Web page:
October 2, 2023

Ann Lowe: American Couturier


Costume Exhibition at Winterthur Museum
Sept 9, 2023 - January 7, 2024

“In 1964, The Saturday Evening Post referred to fashion designer Ann Lowe as ‘Society’s Best-Kept Secret.’ Although Lowe had been designing couture-quality gowns for America’s most prominent debutantes, heiresses, actresses, and society brides—including Jacqueline Kennedy, Olivia de Havilland, and Marjorie Merriweather Post—for decades, she remained virtually unknown to the wider public. Since then, too little recognition has been given to her influence on American fashion.

“Ann Lowe’s recently emerging visibility as a designer stands in contrast to much of her career and the countless unrecognized Black dressmakers and designers who have contributed to American fashion for generations, including her own grandmother and mother. She blazed a path for others to follow and her legacy is still felt in fashion culture.” [Continue reading exhibition text.]


Jacqueline Kennedy in her wedding gown
designed by Ann Lowe, 1953

My 2011 article published in Atlanta's Season magazine, "What Does a Fashion Icon Wear to Her Own Wedding/s," shares what Jacqueline Bouvier Kennedy really wanted her wedding gown to look like! Here's an excerpt:

During the presidential state visit to France in the spring of 1961, “more than a million Parisians lined the parade route, chanting ‘Jacqui! Jacqui!’ as the Kennedys entered Paris,” Kathleen Craughwell-Varda recalled in Looking for Jackie: American Fashion Icons. As the charismatic wife of the U.S. president, Jackie Kennedy’s chic, elegant style—copied by women around the world—even won over the toughest fashion critics...the French!

However, the woman who revolutionized a stodgy fashion industry and headlined the best-dressed list for years had not worn the wedding gown of her choice. Jacqueline (Jock-leen) Bouvier was a young bride in 1953 when it was typical for the bride’s mother to plan the wedding, dictate or greatly influence what her daughter would wear (and frequently whom she would marry), and basically run the show.

Of course, the headstrong Jackie was not just any bride of the fifties. She was the future wife of one of the wealthiest men in the country and one whose father had great political plans for his oldest son’s future. So not only did the Newport wedding become a huge Kennedy-orchestrated, high-society spectacle (instead of the small affair the bride and her family wanted), but the bride’s gown reflected what the groom requested. “Jackie wanted to wear a sleek, modern gown, in keeping with the pared-down style she preferred,” Craughwell-Varda explained, “but Jack persuaded her to select something more traditional and old-fashioned.”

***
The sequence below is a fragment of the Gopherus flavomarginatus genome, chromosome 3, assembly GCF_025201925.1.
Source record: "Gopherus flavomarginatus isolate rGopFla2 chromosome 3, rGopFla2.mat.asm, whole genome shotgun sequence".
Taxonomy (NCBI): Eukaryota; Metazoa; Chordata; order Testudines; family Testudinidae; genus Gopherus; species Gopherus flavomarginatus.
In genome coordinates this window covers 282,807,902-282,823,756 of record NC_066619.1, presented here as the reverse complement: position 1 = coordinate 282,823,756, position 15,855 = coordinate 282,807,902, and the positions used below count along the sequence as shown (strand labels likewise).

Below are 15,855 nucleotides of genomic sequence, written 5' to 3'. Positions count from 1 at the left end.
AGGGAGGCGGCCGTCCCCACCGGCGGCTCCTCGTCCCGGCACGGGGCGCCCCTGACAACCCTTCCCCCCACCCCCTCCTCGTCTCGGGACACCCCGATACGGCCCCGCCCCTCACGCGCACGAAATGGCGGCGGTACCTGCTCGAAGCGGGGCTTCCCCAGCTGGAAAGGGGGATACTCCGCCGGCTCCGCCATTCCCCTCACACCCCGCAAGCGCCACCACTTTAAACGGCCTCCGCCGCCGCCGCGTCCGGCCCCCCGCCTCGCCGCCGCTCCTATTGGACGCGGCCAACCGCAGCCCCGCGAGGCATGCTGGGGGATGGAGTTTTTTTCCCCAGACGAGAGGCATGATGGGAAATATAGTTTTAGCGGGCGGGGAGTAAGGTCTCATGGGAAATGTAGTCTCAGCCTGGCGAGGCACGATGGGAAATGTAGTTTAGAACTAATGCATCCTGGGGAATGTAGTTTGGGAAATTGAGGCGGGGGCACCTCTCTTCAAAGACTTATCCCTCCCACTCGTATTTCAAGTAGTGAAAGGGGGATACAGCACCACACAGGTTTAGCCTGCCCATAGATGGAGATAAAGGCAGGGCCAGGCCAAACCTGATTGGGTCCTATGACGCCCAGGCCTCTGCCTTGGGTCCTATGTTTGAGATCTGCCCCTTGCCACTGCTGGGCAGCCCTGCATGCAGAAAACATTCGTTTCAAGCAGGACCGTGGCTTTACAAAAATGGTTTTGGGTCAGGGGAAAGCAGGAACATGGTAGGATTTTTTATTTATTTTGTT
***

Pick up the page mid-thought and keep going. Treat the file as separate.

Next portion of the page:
The bride’s mother chose Ann Lowe, an African American designer in New York City “who catered to society women.” From her workshop on Lexington Avenue, the designer created an elaborate gown of ivory silk taffeta with a portrait neckline, off-the-shoulder cap sleeves and big ruffled swirls on the full skirt. Jackie also wore the long rose point lace veil worn by her mother and grandmother attached to their wax orange blossom wreath. Perhaps the only time the glamorous Jackie looked “traditional.” (If Jackie had gotten to choose, don’t you think her gown would have been very Givenchy-ish? And with all that Kennedy money at her young fingertips, perhaps she would have gone directly to the master French couturier himself!)

Jacqueline Kennedy wearing Oleg Cassini,
appointed as her "exclusive couturier,"
Elysee Palace reception in Paris,1961

September 30, 2023

...and more love


 

September 20, 2023

A Wedding Classic Revisited

from GETTY IMAGES

“On May 19, 2018, the royal nuptials of the Duke and Duchess of Sussex made history and broke traditions, with the bride Meghan Markle’s wedding dress almost serving as an allegory,” Fawnia Soo Hoo wrote in her recent article, “Meghan Markle’s Wedding Dress Nods to Hollywood and American Royalty,” for Vanity Fair.


I love that this “allegorical wedding, this extraordinary couple, and Meghan’s sensitive and intuitive creativity is being revisited in such a beautiful article. Fawnia chats with the gowns designer, Clare Waight Keller, about its inspiration and her collaboration with the bride, noting other memorable wedding gowns....

“There was that sense of playfulness and modernity and doing things in a different way,” Waight Keller says. “And I really feel that—for the dress, particularly—that sense of it could be something that really represented her, her spirit, her modernity, and the freshness....”

Click on the article here...

from GETTY IMAGES

Also revisit the article I wrote a few days after that memorable wedding in 2018 and posted here: “A Day of Gracious Gestures and Love Power....